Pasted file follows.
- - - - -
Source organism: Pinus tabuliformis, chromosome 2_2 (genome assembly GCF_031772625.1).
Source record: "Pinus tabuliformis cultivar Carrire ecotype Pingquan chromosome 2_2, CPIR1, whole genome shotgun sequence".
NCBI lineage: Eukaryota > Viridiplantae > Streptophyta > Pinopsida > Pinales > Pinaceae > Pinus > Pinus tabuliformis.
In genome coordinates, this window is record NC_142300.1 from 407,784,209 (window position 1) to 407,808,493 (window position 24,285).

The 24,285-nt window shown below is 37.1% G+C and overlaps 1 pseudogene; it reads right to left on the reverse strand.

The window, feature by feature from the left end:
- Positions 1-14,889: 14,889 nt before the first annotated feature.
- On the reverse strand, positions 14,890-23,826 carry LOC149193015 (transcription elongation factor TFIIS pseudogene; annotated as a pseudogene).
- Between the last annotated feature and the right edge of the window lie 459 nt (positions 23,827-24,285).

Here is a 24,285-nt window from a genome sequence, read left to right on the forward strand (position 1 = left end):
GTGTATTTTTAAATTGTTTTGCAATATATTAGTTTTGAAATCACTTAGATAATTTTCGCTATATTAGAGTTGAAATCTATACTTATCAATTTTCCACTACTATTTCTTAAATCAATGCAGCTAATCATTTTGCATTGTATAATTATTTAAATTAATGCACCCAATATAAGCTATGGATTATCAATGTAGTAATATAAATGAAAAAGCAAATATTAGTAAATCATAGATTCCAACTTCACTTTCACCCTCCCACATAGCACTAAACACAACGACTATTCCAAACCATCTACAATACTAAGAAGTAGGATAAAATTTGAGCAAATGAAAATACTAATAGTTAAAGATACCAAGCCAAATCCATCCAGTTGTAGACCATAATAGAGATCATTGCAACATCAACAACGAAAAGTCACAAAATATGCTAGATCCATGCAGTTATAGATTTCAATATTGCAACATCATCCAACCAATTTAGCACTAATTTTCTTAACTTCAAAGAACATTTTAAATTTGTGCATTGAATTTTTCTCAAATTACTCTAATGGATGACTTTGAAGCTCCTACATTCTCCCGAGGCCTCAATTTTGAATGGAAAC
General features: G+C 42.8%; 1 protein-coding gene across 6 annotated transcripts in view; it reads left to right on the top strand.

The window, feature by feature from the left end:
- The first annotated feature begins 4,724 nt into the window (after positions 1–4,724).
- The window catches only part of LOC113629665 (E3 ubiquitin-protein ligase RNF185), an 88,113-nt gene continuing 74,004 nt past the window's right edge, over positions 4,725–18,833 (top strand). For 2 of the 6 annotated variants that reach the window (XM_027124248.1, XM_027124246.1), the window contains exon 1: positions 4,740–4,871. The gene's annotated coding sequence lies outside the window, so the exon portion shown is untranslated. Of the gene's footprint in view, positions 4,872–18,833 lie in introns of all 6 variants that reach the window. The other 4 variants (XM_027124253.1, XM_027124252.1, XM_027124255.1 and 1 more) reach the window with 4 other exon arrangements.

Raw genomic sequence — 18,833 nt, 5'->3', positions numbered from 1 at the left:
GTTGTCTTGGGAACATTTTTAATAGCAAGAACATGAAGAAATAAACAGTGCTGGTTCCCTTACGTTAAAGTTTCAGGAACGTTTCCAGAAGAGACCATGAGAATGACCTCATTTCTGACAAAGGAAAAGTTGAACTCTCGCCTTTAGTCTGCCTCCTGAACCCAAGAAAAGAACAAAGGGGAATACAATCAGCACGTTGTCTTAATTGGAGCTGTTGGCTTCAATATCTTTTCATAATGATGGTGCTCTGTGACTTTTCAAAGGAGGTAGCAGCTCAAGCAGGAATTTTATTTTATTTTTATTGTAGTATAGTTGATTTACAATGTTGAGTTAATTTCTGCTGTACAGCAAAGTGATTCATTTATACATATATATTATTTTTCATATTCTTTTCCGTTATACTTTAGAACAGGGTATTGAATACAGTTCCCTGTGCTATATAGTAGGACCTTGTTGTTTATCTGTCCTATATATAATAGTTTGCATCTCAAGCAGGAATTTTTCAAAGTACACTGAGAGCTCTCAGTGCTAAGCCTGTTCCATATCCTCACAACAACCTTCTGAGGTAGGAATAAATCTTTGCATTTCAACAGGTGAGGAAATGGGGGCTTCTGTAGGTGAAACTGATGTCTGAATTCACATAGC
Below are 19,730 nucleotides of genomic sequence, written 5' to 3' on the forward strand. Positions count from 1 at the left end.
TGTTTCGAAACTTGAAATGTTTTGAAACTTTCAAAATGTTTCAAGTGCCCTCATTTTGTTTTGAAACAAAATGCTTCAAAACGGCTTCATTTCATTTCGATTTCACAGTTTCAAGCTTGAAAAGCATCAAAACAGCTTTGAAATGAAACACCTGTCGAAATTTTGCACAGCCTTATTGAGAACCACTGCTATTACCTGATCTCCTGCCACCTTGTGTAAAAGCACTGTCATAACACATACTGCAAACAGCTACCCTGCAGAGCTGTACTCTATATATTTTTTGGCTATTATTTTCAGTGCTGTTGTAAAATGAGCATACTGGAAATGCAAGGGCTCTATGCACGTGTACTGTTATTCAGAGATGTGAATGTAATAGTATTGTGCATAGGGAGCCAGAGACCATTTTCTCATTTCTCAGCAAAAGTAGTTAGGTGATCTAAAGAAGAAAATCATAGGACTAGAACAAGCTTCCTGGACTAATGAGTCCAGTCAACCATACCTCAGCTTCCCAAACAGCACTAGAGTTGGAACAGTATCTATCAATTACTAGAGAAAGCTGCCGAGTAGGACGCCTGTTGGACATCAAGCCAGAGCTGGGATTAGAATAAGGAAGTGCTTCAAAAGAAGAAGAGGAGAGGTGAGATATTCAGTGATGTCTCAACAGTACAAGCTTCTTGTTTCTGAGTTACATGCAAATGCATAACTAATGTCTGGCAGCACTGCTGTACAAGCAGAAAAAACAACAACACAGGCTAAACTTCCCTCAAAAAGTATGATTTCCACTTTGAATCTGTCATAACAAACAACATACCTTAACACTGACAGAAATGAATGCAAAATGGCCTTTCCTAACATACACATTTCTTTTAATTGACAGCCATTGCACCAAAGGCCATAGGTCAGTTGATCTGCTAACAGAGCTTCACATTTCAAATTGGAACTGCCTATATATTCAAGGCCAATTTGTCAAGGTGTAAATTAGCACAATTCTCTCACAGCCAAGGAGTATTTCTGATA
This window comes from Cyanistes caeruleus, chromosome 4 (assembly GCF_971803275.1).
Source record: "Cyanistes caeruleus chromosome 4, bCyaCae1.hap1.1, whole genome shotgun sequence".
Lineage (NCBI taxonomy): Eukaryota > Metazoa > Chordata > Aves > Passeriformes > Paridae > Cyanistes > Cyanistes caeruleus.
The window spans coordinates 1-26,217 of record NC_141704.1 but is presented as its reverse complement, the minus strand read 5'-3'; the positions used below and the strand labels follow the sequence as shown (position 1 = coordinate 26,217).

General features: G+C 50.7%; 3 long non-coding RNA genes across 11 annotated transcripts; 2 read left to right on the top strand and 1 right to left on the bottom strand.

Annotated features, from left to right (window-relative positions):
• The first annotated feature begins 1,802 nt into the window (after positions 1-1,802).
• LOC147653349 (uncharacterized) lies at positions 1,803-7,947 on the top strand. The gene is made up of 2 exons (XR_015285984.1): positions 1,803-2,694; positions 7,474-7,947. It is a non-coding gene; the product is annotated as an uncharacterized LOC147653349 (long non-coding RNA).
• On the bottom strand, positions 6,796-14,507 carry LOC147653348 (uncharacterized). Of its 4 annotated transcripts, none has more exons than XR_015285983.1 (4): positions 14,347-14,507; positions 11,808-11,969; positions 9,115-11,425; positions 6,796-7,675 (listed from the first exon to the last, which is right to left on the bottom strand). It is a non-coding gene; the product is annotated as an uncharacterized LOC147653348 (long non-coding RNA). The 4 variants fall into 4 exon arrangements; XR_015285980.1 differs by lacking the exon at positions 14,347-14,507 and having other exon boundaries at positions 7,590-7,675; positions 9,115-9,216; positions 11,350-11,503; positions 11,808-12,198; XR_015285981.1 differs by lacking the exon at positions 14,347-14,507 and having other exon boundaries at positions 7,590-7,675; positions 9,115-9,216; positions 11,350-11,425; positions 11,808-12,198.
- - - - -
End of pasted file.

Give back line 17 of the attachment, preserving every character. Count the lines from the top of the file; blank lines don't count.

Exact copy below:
GTTGTCTTGGGAACATTTTTAATAGCAAGAACATGAAGAAATAAACAGTGCTGGTTCCCTTACGTTAAAGTTTCAGGAACGTTTCCAGAAGAGACCATGAGAATGACCTCATTTCTGACAAAGGAAAAGTTGAACTCTCGCCTTTAGTCTGCCTCCTGAACCCAAGAAAAGAACAAAGGGGAATACAATCAGCACGTTGTCTTAATTGGAGCTGTTGGCTTCAATATCTTTTCATAATGATGGTGCTCTGTGACTTTTCAAAGGAGGTAGCAGCTCAAGCAGGAATTTTATTTTATTTTTATTGTAGTATAGTTGATTTACAATGTTGAGTTAATTTCTGCTGTACAGCAAAGTGATTCATTTATACATATATATTATTTTTCATATTCTTTTCCGTTATACTTTAGAACAGGGTATTGAATACAGTTCCCTGTGCTATATAGTAGGACCTTGTTGTTTATCTGTCCTATATATAATAGTTTGCATCTCAAGCAGGAATTTTTCAAAGTACACTGAGAGCTCTCAGTGCTAAGCCTGTTCCATATCCTCACAACAACCTTCTGAGGTAGGAATAAATCTTTGCATTTCAACAGGTGAGGAAATGGGGGCTTCTGTAGGTGAAACTGATGTCTGAATTCACATAGC